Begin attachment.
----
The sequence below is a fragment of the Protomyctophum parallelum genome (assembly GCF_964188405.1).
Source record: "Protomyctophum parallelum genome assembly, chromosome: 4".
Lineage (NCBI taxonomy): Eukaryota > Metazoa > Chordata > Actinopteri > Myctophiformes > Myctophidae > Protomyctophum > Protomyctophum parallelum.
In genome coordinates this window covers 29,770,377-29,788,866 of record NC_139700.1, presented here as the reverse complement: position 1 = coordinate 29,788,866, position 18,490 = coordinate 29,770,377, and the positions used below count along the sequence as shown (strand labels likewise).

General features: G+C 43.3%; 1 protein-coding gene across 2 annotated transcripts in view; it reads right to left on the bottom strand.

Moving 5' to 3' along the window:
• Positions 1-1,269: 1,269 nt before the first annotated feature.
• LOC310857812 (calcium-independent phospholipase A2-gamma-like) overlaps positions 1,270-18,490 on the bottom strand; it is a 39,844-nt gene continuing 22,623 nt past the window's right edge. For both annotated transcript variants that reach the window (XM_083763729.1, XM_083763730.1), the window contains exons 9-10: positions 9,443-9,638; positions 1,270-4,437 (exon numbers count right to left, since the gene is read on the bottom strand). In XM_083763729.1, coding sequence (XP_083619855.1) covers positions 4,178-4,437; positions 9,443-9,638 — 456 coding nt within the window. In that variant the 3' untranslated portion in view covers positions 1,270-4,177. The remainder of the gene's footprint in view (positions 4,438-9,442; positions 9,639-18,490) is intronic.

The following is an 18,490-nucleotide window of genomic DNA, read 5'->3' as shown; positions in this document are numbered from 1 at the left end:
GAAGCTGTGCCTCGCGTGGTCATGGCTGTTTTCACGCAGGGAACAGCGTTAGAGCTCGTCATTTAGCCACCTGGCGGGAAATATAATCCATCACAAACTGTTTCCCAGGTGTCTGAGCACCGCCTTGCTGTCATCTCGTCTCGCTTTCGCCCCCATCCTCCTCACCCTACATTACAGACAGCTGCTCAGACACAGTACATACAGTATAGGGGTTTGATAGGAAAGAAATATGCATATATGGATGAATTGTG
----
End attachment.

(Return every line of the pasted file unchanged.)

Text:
The sequence below is a fragment of the Protomyctophum parallelum genome (assembly GCF_964188405.1).
Source record: "Protomyctophum parallelum genome assembly, chromosome: 4".
Lineage (NCBI taxonomy): Eukaryota > Metazoa > Chordata > Actinopteri > Myctophiformes > Myctophidae > Protomyctophum > Protomyctophum parallelum.
In genome coordinates this window covers 29,770,377-29,788,866 of record NC_139700.1, presented here as the reverse complement: position 1 = coordinate 29,788,866, position 18,490 = coordinate 29,770,377, and the positions used below count along the sequence as shown (strand labels likewise).

General features: G+C 43.3%; 1 protein-coding gene across 2 annotated transcripts in view; it reads right to left on the bottom strand.

Moving 5' to 3' along the window:
• Positions 1-1,269: 1,269 nt before the first annotated feature.
• LOC310857812 (calcium-independent phospholipase A2-gamma-like) overlaps positions 1,270-18,490 on the bottom strand; it is a 39,844-nt gene continuing 22,623 nt past the window's right edge. For both annotated transcript variants that reach the window (XM_083763729.1, XM_083763730.1), the window contains exons 9-10: positions 9,443-9,638; positions 1,270-4,437 (exon numbers count right to left, since the gene is read on the bottom strand). In XM_083763729.1, coding sequence (XP_083619855.1) covers positions 4,178-4,437; positions 9,443-9,638 — 456 coding nt within the window. In that variant the 3' untranslated portion in view covers positions 1,270-4,177. The remainder of the gene's footprint in view (positions 4,438-9,442; positions 9,639-18,490) is intronic.

The following is an 18,490-nucleotide window of genomic DNA, read 5'->3' as shown; positions in this document are numbered from 1 at the left end:
GAAGCTGTGCCTCGCGTGGTCATGGCTGTTTTCACGCAGGGAACAGCGTTAGAGCTCGTCATTTAGCCACCTGGCGGGAAATATAATCCATCACAAACTGTTTCCCAGGTGTCTGAGCACCGCCTTGCTGTCATCTCGTCTCGCTTTCGCCCCCATCCTCCTCACCCTACATTACAGACAGCTGCTCAGACACAGTACATACAGTATAGGGGTTTGATAGGAAAGAAATATGCATATATGGATGAATTGTG